March 14, 2007

"First pasta the post"

Oh dear, that is the heading to a piece on the Open Europe blog.
Once more into the breach... the Italian Government under Prodi are now calling for a return to first-past-the post-elections, introduced after the fall of the so-called first republic in 1992, and abolished by Silvio Berlusconi.

All this raises an interesting question about the connection between institutions and economic reform. Electoral systems are probably the most important institution in determining whether governments can push through painful reforms.

Compare the performance of Italy, with its hundreds of parties, chronically poor government, with that of Spain - with first past the post, and regular stable majority Governments. No surprise that Spain is due to overtake Italy in wealth per head by 2009 according to the Economist.

But, as has been pointed out in the past, as long as the majority for governing is lower than the majority for constitutional reform, Italy is unlikely to see further reform without a crisis. Is FPTP the right idea? FPTP works well in keeping a simple party system stable and avoiding what Sartori called 'centripetal competition'.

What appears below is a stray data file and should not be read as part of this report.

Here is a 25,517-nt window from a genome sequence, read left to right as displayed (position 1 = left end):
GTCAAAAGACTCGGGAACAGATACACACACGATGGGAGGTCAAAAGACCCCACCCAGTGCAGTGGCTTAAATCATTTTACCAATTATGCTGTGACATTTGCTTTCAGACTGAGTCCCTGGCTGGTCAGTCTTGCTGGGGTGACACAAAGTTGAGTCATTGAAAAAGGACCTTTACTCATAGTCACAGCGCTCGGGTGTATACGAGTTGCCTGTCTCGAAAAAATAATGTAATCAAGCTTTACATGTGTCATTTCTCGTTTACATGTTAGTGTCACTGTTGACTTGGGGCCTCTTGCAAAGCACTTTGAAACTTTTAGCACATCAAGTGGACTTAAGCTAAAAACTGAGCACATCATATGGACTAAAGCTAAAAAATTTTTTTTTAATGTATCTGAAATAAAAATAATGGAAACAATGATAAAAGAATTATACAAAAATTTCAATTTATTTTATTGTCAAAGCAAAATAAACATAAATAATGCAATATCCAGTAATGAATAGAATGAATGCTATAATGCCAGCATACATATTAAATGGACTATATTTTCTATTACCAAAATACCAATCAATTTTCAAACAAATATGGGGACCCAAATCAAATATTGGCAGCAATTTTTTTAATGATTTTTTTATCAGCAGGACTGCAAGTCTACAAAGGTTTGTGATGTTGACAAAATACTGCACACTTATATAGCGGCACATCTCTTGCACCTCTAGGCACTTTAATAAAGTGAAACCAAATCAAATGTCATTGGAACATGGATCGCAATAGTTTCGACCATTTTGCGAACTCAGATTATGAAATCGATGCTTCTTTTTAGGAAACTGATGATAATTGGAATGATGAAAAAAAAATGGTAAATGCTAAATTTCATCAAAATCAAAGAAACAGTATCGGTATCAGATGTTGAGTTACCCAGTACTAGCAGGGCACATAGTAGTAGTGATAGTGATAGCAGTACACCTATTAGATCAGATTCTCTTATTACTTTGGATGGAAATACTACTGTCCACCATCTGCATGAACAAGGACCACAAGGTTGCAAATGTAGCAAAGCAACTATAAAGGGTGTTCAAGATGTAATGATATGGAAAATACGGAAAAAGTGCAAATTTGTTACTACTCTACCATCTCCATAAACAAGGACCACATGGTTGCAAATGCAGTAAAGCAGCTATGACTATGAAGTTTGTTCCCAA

But if there is already high fragmentation, particularly along regional lines, FPTP might not reduce the number of parties. Much as FPTP is right for the UK, maybe proportional representation with a high threshold (say 7% to get any seats) would simplify things quicker in Italy...
First of all, Spain's out-performance may have at least as much to do with the huge EU subsidies it's been receiving because it was poorer before. And wage costs there are doubtless lower.

Where there is economic success, there are often economic factors.

Anyway, how democratic is first past the post? It may be agreeable to pronounce favourably on it ex cathedra, but look at the UK. In our last general election, the Tories got more votes in England than Labour, but Labour got over 80 seats more than the Tories.

Most constituencies hardly ever change hands, removing much of the incentive to vote in them. Many voters are effectively disenfranchised, leading to alienation from politics.

The English put up with this and disengage. Somehow I can't see the Italians just shrugging their shoulders.

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